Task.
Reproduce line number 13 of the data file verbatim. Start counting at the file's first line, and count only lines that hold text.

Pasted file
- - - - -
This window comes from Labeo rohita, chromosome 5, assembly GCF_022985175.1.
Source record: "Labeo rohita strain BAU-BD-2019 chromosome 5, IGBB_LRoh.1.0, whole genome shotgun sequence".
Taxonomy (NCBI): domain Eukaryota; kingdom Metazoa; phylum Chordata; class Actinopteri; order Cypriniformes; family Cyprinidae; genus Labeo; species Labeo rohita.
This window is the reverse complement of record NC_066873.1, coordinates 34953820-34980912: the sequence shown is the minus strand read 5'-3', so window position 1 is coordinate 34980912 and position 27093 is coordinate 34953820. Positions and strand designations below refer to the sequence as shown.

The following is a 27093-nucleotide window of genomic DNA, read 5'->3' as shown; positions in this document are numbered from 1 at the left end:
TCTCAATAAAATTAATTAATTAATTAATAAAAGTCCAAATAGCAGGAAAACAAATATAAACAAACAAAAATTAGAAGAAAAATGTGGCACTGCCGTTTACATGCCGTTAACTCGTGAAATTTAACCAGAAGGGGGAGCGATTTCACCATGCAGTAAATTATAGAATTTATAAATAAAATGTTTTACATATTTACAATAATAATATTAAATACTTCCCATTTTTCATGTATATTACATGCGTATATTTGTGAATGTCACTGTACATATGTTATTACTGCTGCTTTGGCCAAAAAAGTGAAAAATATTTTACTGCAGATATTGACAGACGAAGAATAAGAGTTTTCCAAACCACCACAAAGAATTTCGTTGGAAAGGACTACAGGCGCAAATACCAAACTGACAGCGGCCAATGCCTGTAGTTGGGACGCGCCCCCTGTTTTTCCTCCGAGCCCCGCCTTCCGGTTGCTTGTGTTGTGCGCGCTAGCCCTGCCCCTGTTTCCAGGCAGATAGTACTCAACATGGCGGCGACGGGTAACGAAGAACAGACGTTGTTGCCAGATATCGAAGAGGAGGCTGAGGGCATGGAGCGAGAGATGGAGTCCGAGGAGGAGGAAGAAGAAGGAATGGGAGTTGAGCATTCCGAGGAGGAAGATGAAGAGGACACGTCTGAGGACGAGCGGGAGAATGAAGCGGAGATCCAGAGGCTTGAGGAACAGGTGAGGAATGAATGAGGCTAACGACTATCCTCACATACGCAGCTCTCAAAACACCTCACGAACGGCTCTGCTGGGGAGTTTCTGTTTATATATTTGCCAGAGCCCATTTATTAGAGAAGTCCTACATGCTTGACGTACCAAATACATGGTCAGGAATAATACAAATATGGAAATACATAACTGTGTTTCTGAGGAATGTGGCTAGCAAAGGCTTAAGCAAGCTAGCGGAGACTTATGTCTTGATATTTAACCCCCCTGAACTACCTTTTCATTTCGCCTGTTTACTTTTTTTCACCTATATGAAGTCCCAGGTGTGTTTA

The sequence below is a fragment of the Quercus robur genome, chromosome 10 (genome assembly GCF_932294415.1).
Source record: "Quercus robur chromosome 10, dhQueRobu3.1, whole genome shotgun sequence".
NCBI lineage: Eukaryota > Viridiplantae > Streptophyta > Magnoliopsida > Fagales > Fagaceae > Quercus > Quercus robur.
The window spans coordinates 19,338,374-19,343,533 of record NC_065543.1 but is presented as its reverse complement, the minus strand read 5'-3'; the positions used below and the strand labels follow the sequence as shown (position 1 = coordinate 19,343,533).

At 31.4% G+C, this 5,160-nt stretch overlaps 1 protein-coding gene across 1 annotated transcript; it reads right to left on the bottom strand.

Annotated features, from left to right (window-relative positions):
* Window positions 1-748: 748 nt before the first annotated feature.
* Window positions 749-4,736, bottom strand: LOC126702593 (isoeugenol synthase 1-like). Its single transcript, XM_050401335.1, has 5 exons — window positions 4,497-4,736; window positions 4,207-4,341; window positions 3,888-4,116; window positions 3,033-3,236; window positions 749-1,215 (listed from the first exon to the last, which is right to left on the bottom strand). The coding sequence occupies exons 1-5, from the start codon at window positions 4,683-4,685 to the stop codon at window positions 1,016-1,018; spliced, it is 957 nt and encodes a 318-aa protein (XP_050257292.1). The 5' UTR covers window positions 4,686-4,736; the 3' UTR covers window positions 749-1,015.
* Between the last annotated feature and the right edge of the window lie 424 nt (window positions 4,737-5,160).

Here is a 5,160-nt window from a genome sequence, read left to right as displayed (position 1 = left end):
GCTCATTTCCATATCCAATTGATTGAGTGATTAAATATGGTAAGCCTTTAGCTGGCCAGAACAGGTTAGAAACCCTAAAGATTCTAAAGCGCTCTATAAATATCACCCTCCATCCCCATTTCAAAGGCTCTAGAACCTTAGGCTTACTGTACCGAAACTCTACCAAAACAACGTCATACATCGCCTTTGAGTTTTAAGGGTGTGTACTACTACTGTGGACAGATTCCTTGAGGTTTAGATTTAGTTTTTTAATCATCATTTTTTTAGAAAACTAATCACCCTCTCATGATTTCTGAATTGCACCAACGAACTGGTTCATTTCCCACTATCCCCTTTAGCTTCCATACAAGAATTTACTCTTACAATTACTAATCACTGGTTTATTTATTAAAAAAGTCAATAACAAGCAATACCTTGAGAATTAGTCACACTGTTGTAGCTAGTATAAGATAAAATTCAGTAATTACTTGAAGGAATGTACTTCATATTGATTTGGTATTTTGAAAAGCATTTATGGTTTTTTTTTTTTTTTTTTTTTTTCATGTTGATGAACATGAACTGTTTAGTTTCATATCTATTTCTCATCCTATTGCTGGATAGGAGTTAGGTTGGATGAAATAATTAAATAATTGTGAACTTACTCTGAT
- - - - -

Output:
* Window positions 1-748: 748 nt before the first annotated feature.